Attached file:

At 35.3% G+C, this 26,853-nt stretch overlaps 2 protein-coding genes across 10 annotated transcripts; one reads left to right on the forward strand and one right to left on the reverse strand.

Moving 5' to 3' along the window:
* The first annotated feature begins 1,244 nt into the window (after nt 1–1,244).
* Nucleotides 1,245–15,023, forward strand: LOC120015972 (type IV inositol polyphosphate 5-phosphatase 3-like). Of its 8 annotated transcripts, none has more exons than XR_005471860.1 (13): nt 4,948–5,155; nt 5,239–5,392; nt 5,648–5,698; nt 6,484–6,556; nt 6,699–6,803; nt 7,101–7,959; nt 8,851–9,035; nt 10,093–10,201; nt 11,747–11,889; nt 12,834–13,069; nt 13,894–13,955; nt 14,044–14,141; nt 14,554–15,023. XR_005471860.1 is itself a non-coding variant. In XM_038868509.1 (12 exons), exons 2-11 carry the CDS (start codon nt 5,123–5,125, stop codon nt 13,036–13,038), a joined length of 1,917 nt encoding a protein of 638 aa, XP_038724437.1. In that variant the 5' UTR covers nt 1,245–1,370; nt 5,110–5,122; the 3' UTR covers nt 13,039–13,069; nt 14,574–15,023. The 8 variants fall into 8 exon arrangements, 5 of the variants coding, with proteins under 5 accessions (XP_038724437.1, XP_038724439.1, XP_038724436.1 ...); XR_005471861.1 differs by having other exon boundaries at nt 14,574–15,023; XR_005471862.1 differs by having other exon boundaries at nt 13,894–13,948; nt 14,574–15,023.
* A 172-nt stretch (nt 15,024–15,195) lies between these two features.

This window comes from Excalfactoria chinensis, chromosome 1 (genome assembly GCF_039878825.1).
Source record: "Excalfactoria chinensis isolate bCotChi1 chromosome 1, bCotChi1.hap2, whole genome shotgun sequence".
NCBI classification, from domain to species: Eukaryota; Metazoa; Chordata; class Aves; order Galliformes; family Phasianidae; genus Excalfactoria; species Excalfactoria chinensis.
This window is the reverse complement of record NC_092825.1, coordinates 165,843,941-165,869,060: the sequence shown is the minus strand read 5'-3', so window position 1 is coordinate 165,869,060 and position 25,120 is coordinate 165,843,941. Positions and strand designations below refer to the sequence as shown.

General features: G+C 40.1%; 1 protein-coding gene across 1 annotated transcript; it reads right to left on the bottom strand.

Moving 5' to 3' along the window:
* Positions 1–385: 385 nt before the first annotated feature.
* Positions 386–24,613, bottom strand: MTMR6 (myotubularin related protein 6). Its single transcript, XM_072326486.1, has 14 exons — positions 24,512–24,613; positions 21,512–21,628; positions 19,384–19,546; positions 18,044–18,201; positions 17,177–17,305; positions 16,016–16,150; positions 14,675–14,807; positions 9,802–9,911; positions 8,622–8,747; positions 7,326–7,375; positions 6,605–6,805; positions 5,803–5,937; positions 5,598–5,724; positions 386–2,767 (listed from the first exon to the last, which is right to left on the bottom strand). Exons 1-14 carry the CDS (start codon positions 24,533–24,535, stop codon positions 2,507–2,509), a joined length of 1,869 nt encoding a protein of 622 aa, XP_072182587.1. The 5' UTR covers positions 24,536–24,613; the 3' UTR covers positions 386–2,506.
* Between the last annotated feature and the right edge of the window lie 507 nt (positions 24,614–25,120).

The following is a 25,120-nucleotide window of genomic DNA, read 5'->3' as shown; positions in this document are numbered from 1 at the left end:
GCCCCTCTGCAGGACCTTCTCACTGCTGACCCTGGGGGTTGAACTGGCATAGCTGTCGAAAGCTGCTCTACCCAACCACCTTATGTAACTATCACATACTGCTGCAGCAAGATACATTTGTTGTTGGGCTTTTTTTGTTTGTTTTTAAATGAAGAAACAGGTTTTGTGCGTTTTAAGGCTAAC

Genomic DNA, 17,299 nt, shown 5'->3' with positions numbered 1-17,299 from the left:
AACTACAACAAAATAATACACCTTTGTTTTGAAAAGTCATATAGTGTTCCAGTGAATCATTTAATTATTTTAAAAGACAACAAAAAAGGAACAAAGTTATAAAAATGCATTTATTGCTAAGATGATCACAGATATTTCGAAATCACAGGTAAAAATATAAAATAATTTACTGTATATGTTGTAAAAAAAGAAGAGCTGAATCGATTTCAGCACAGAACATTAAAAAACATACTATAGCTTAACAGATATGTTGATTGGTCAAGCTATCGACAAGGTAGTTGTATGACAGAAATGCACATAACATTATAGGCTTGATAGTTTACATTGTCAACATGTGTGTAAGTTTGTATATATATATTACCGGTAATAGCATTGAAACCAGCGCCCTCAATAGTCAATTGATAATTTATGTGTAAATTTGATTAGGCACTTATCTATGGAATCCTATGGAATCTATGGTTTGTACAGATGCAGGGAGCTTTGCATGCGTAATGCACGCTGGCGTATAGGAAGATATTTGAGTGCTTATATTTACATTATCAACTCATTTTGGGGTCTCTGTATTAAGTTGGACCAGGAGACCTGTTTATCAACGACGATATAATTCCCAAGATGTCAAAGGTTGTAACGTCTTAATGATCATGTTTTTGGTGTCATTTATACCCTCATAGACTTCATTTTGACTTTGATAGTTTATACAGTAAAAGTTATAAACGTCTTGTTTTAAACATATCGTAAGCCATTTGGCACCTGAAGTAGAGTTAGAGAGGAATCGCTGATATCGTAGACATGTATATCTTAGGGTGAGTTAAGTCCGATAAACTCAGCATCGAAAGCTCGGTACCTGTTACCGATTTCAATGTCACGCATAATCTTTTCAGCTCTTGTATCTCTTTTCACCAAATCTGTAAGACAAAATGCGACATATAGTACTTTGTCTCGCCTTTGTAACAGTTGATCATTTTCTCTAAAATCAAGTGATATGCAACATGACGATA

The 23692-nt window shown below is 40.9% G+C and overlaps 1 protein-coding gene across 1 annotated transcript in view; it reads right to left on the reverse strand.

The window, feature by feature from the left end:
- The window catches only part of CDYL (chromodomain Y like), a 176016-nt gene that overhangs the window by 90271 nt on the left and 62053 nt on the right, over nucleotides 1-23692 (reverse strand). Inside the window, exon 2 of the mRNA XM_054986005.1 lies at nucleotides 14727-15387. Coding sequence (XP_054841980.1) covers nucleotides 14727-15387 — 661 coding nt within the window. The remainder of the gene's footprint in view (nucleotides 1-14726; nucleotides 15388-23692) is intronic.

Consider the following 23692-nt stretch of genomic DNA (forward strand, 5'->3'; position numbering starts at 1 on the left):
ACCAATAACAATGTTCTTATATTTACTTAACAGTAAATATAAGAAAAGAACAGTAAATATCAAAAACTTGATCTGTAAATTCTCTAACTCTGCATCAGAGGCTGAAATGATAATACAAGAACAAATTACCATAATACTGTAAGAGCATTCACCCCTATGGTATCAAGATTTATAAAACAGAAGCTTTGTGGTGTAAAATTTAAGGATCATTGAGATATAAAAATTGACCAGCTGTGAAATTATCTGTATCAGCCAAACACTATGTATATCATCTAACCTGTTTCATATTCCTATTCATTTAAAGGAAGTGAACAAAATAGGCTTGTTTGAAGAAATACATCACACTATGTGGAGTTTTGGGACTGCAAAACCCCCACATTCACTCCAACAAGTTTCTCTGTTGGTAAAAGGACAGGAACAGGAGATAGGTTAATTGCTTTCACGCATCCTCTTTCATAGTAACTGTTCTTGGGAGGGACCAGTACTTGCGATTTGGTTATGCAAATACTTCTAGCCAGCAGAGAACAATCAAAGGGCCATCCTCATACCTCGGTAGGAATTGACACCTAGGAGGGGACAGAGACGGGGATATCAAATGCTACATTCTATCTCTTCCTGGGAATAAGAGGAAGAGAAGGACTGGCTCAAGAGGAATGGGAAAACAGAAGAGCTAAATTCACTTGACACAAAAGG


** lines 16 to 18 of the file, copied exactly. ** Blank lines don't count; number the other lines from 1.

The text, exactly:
GCCCCTCTGCAGGACCTTCTCACTGCTGACCCTGGGGGTTGAACTGGCATAGCTGTCGAAAGCTGCTCTACCCAACCACCTTATGTAACTATCACATACTGCTGCAGCAAGATACATTTGTTGTTGGGCTTTTTTTGTTTGTTTTTAAATGAAGAAACAGGTTTTGTGCGTTTTAAGGCTAAC

Genomic DNA, 17,299 nt, shown 5'->3' with positions numbered 1-17,299 from the left:
AACTACAACAAAATAATACACCTTTGTTTTGAAAAGTCATATAGTGTTCCAGTGAATCATTTAATTATTTTAAAAGACAACAAAAAAGGAACAAAGTTATAAAAATGCATTTATTGCTAAGATGATCACAGATATTTCGAAATCACAGGTAAAAATATAAAATAATTTACTGTATATGTTGTAAAAAAAGAAGAGCTGAATCGATTTCAGCACAGAACATTAAAAAACATACTATAGCTTAACAGATATGTTGATTGGTCAAGCTATCGACAAGGTAGTTGTATGACAGAAATGCACATAACATTATAGGCTTGATAGTTTACATTGTCAACATGTGTGTAAGTTTGTATATATATATTACCGGTAATAGCATTGAAACCAGCGCCCTCAATAGTCAATTGATAATTTATGTGTAAATTTGATTAGGCACTTATCTATGGAATCCTATGGAATCTATGGTTTGTACAGATGCAGGGAGCTTTGCATGCGTAATGCACGCTGGCGTATAGGAAGATATTTGAGTGCTTATATTTACATTATCAACTCATTTTGGGGTCTCTGTATTAAGTTGGACCAGGAGACCTGTTTATCAACGACGATATAATTCCCAAGATGTCAAAGGTTGTAACGTCTTAATGATCATGTTTTTGGTGTCATTTATACCCTCATAGACTTCATTTTGACTTTGATAGTTTATACAGTAAAAGTTATAAACGTCTTGTTTTAAACATATCGTAAGCCATTTGGCACCTGAAGTAGAGTTAGAGAGGAATCGCTGATATCGTAGACATGTATATCTTAGGGTGAGTTAAGTCCGATAAACTCAGCATCGAAAGCTCGGTACCTGTTACCGATTTCAATGTCACGCATAATCTTTTCAGCTCTTGTATCTCTTTTCACCAAATCTGTAAGACAAAATGCGACATATAGTACTTTGTCTCGCCTTTGTAACAGTTGATCATTTTCTCTAAAATCAAGTGATATGCAACATGACGATA